Hey Cathy, I am a ‘birth child’ of a fostering household. After reading your book ‘Damaged’ we had a very similar girl who had severe problems. She only stayed with us for two weeks because she would scream and punch, and trash her room in the middle of the night without knowing she was doing it. During this time the behaviour she displayed to me and my mum angered me. I spent more time out of the house, trying to avoid being with her, but that left my mother, a single carer with a bigger problem. I would like some advice on how, in future, I can deal with challenging children because I would like to make the children staying with us feel more welcome. At the moment I am always on my guard after the previous incidents. Thanks,
Lilli, 16, Brighton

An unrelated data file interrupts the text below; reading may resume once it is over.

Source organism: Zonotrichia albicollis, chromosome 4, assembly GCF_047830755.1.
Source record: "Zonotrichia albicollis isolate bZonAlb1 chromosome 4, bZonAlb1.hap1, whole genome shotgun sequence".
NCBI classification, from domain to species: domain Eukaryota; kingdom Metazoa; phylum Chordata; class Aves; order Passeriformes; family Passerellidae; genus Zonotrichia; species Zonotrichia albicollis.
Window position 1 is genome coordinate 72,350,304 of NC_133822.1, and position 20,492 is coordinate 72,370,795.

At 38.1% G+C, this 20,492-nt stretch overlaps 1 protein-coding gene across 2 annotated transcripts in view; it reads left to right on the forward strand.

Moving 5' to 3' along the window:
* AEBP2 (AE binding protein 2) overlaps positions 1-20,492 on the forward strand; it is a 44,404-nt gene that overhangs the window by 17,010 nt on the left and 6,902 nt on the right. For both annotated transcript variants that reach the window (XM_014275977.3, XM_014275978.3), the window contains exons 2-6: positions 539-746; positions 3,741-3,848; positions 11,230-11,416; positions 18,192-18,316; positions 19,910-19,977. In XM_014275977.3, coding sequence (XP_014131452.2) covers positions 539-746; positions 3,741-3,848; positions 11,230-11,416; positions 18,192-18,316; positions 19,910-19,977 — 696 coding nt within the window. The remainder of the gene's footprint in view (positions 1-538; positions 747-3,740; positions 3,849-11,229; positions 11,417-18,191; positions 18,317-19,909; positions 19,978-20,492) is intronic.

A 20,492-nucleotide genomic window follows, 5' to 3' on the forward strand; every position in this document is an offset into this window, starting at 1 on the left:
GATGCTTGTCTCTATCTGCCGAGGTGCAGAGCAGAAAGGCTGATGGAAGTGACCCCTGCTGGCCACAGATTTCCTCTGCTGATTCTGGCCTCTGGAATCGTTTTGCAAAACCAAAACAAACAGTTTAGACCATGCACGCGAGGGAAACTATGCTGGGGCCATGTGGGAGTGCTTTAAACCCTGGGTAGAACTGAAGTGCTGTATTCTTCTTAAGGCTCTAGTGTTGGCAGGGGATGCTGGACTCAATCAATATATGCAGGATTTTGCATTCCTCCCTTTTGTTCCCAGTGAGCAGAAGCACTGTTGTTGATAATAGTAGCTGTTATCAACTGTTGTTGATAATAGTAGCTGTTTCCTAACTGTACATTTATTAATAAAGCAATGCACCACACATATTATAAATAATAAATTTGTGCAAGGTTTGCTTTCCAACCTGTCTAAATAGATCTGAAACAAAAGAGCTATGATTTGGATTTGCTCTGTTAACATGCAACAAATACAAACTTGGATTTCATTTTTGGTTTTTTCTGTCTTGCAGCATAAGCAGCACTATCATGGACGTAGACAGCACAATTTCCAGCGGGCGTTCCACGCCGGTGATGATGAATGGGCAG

CG: Dear Lilli, Thank you for writing. I was sorry to learn that you had such a challenging placement so early on. You have read Damaged so you will know you are not alone in what you have experienced, and you will also have some idea why some children behave as they do. It is very unfortunate that you and your mother were placed in this position and I hope it hasn’t put you off fostering, although I can understand why you will wary in the future. A child like Jodie needs lots of patience, understanding, and firm boundaries. It is a full time job and not one every foster carer would want to undertake. It is quite reasonable for your mother to have terminated the placement – as a new carer it was inadvisable for this child to be placed with her. I hope the next child you look after will renew your faith in fostering which must have been severely undermined by this experience. You can do a lot to support your mother by reinforcing what she says to the child, playing with the child sometimes to give your mother time out, listen to what the child tells you – often the foster child will confide and disclose to a foster sibling before the main carer, and keep the pathway of communication open between you and your mum. Work together. I think you probably realise that keeping out of the way, didn’t really help – any of you, although it was understandable. There are lots of children who come into foster care who just need love and attention, and I know you will do just fine. I hope this is of some help. Cathy x